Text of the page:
Supporting Children’s Mathematical Understanding: Professional Development Focused on Out-of-school Practices

From Section:
Professional Development
Aug. 01, 2012

Source: Journal of Mathematics Teacher Education, Vol. 15, No. 4, p. 271-291, August 2012.

(Reviewed by the Portal Team)

This study describes the Reflection Connection Cycle professional development program

Goals of the professional development program

The author chose to develop a program that would help teachers find ways to draw on the knowledge students gained from their out-of-school experiences for the explicit goal of using those understandings to support classroom mathematics learning.
The research also presents the possible influence of professional development facilitators and assigned readings on developing a focus on a particular approach to designing lessons that draws on informal mathematical knowledge.

The participants in this professional development were 14 female elementary school teachers with a range of experience from just 2 years to over 15.
The teachers taught in Kindergarten through fifth-grade classrooms (ages 5–12) at six elementary schools in a mid-sized Midwestern metropolitan area of the United States.
While the teachers were predominately White, the schools in which they taught varied widely in their ethnic and language diversity.

Design and structure of the professional development
Given the goal of linking students’ in-school and out-of-school mathematical understandings, the author considered the best way to support teachers’ efforts to design lessons that capitalized on possible connections between these two contexts.

The goal would require teachers to:
(1) discover the mathematics in which their students were engaged outside of school,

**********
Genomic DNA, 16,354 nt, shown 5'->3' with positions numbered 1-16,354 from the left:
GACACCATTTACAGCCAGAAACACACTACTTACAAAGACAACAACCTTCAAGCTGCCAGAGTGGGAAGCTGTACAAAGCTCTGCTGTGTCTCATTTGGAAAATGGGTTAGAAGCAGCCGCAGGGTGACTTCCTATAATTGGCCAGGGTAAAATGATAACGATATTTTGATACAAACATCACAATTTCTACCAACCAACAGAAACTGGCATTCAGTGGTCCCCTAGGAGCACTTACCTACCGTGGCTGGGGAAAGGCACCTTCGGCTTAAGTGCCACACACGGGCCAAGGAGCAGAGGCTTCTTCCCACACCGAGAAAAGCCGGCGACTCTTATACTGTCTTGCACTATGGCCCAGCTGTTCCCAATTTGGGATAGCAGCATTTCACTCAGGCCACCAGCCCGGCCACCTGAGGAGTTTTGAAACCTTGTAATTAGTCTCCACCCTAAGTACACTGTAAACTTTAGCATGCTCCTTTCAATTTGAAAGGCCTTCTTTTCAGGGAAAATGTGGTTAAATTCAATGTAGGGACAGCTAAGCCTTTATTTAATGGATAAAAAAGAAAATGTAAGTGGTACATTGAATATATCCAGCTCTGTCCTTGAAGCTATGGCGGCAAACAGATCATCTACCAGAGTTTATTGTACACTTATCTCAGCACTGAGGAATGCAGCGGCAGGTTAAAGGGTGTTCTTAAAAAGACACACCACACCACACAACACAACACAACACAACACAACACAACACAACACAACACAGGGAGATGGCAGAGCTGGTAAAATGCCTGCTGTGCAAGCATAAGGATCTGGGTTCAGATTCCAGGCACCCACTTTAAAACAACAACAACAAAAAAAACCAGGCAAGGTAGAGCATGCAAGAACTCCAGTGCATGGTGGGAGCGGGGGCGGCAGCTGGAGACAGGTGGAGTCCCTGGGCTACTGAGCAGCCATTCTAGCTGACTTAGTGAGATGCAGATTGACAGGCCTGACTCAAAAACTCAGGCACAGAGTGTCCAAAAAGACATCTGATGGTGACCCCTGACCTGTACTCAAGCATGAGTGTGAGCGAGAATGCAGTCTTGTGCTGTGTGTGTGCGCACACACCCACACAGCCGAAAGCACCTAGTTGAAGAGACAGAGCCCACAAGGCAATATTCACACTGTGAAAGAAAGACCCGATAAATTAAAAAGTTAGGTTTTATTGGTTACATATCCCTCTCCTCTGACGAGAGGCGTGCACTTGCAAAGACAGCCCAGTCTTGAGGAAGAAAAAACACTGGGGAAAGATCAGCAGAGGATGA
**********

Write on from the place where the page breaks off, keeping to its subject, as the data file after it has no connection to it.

(2) match those practices to classroom mathematics,
(3) design lessons that made use of the connections they identified, and
(4) evaluate the success of the lessons they created.
The author provides opportunities to identify how these principles are represented in the design of this professional development program.
The year-long program incorporated group lesson design, readings, and video analysis

Summary and conclusions

The professional development program described here documented the ways in which teachers might draw on the knowledge students have acquired through their involvement in activities outside of school.

This research presents initial understandings of the ways teachers might think about their students’ informal mathematics knowledge.
The research also presents the possible influence of professional development facilitators and assigned readings on developing a focus on a particular approach to designing lessons that draws on informal mathematical knowledge.

Analysis of lesson development, written reflections, and analysis of teacher talk revealed important patterns related to the difficulty in writing lessons that built on students’ informal understandings.
The findings revealed that while initial lessons focused solely on the context of practices like gardening and sports, subsequent lessons show a greater concern for the mathematics in which children were engaged within a practice.

This study also suggests that when context is discussed more generally, teachers may consider different or fewer types of approaches than might have been expected.
The author argues that professional development facilitators may need to be proactive in addressing these approaches more directly.

Further, despite teachers understanding particular ways to approach links between in-school and out-of-school learning, these links do not necessarily directly result in the design of lessons that follow a particular approach.
Specific support in making connections to informal understanding in lesson design may need to be addressed directly.

In addition, a Multi-approach Engagement Framework is presented both as a tool to support further professional development efforts and as a means to describe stability and change in teachers’ efforts to connect in-school and out-of-school mathematical understandings.

The findings also suggest that professional development designers may need to think deeply about the actual text and subtext of their assigned readings.
Given the strength of these articles in addressing the ‘‘big ideas,’’ further publications that include concrete examples likely need to be specifically selected in future development efforts, and likely many of these articles are yet to be written.

Updated: Mar. 09, 2022
Elementary school teachers | Experiential learning | Mathematics education | Professional development | Program development | Program evaluation